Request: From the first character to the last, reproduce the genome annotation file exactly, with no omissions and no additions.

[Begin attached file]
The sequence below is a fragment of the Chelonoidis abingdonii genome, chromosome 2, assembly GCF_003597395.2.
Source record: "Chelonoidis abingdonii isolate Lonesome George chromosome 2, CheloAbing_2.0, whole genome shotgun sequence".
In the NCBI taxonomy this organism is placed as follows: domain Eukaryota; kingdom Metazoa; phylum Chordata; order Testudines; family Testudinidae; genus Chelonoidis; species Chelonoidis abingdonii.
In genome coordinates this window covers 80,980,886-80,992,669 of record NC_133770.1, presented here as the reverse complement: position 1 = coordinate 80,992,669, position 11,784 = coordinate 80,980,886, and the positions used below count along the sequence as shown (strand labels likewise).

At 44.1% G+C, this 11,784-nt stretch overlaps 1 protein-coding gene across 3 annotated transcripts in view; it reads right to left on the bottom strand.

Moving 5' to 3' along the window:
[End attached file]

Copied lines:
The sequence below is a fragment of the Chelonoidis abingdonii genome, chromosome 2, assembly GCF_003597395.2.
Source record: "Chelonoidis abingdonii isolate Lonesome George chromosome 2, CheloAbing_2.0, whole genome shotgun sequence".
In the NCBI taxonomy this organism is placed as follows: domain Eukaryota; kingdom Metazoa; phylum Chordata; order Testudines; family Testudinidae; genus Chelonoidis; species Chelonoidis abingdonii.
In genome coordinates this window covers 80,980,886-80,992,669 of record NC_133770.1, presented here as the reverse complement: position 1 = coordinate 80,992,669, position 11,784 = coordinate 80,980,886, and the positions used below count along the sequence as shown (strand labels likewise).

At 44.1% G+C, this 11,784-nt stretch overlaps 1 protein-coding gene across 3 annotated transcripts in view; it reads right to left on the bottom strand.

Moving 5' to 3' along the window: